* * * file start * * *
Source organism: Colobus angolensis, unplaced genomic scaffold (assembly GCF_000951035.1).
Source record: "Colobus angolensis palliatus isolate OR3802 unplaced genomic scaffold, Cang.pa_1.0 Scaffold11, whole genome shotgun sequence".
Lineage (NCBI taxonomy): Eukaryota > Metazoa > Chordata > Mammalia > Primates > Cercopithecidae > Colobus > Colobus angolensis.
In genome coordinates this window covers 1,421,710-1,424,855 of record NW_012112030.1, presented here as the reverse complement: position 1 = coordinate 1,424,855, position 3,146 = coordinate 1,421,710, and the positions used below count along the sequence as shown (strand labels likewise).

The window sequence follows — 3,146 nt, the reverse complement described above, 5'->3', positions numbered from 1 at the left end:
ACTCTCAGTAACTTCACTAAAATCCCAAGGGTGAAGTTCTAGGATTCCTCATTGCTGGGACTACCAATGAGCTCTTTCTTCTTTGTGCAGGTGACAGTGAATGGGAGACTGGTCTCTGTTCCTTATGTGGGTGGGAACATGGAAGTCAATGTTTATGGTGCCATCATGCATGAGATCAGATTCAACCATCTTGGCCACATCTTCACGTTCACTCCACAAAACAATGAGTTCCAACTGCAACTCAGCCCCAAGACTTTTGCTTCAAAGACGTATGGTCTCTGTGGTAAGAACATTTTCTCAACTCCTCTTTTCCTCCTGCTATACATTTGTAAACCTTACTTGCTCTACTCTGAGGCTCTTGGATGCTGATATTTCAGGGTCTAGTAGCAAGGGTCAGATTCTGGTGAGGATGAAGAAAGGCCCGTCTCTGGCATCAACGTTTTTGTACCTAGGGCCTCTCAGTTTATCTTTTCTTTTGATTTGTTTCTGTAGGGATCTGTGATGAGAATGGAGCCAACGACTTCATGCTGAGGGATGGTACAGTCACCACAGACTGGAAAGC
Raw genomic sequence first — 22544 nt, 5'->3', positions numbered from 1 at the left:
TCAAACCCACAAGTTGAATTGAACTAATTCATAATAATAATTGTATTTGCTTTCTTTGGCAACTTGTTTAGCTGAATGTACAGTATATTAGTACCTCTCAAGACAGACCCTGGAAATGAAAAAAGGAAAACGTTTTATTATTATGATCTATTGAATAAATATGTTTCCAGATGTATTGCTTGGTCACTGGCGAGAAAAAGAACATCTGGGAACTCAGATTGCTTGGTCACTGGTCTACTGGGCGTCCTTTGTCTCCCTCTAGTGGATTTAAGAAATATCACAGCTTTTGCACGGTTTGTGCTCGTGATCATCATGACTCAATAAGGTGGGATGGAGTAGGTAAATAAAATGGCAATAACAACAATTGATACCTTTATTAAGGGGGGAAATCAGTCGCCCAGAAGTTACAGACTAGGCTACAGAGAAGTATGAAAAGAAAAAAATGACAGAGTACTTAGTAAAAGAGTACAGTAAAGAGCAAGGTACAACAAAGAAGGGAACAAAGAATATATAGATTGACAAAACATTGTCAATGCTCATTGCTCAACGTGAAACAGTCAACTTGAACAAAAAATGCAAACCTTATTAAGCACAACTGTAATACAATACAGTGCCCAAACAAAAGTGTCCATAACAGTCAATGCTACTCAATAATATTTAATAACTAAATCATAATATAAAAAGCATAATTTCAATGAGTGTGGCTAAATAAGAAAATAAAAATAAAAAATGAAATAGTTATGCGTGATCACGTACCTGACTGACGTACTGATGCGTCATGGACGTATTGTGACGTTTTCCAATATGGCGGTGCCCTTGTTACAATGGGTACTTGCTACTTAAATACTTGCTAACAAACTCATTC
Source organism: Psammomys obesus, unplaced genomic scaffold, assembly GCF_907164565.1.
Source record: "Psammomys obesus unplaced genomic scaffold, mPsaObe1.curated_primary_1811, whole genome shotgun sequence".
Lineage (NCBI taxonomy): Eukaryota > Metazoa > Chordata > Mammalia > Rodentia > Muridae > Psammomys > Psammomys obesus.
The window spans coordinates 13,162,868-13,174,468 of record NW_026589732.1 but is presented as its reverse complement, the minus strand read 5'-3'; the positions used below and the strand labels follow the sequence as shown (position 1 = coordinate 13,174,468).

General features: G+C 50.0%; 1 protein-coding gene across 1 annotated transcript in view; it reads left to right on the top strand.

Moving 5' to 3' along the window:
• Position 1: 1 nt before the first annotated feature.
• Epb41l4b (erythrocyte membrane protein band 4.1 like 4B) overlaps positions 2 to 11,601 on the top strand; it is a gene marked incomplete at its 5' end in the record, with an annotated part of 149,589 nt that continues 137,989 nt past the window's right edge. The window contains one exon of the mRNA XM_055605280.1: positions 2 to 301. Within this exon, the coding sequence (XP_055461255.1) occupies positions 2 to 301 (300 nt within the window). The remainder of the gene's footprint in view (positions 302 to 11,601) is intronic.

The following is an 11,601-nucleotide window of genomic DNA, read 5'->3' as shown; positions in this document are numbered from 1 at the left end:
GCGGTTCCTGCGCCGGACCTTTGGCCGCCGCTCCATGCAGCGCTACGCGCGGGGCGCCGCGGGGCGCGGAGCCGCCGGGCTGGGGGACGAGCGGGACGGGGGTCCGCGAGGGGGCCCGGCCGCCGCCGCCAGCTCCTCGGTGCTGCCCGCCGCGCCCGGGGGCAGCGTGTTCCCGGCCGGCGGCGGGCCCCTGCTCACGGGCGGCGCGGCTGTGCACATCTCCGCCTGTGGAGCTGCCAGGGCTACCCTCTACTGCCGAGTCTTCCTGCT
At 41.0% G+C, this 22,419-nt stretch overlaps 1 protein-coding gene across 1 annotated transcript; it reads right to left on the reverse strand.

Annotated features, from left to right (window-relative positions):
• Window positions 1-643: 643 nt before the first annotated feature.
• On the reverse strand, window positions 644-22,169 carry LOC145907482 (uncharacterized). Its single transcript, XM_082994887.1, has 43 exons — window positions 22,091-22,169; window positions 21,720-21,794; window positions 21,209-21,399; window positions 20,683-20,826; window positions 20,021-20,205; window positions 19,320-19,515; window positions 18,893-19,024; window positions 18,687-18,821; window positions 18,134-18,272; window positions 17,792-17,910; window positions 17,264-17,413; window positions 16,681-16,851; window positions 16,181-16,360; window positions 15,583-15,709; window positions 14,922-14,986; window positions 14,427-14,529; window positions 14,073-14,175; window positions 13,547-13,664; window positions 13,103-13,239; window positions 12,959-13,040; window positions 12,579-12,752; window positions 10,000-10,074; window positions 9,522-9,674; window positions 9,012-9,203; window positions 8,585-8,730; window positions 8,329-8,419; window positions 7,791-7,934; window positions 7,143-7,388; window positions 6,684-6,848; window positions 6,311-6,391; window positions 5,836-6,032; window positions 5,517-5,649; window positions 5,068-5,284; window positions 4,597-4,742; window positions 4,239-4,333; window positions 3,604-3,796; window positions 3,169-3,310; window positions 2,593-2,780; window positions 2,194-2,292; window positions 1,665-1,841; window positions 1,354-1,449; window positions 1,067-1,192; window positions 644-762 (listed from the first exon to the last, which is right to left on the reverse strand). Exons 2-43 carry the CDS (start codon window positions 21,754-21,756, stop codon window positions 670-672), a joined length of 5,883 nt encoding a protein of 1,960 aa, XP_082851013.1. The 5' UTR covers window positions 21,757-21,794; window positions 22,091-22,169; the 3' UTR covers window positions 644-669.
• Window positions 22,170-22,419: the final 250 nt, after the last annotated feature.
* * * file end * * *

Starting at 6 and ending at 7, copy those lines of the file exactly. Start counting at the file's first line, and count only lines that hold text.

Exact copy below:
ACTCTCAGTAACTTCACTAAAATCCCAAGGGTGAAGTTCTAGGATTCCTCATTGCTGGGACTACCAATGAGCTCTTTCTTCTTTGTGCAGGTGACAGTGAATGGGAGACTGGTCTCTGTTCCTTATGTGGGTGGGAACATGGAAGTCAATGTTTATGGTGCCATCATGCATGAGATCAGATTCAACCATCTTGGCCACATCTTCACGTTCACTCCACAAAACAATGAGTTCCAACTGCAACTCAGCCCCAAGACTTTTGCTTCAAAGACGTATGGTCTCTGTGGTAAGAACATTTTCTCAACTCCTCTTTTCCTCCTGCTATACATTTGTAAACCTTACTTGCTCTACTCTGAGGCTCTTGGATGCTGATATTTCAGGGTCTAGTAGCAAGGGTCAGATTCTGGTGAGGATGAAGAAAGGCCCGTCTCTGGCATCAACGTTTTTGTACCTAGGGCCTCTCAGTTTATCTTTTCTTTTGATTTGTTTCTGTAGGGATCTGTGATGAGAATGGAGCCAACGACTTCATGCTGAGGGATGGTACAGTCACCACAGACTGGAAAGC
Raw genomic sequence first — 22544 nt, 5'->3', positions numbered from 1 at the left: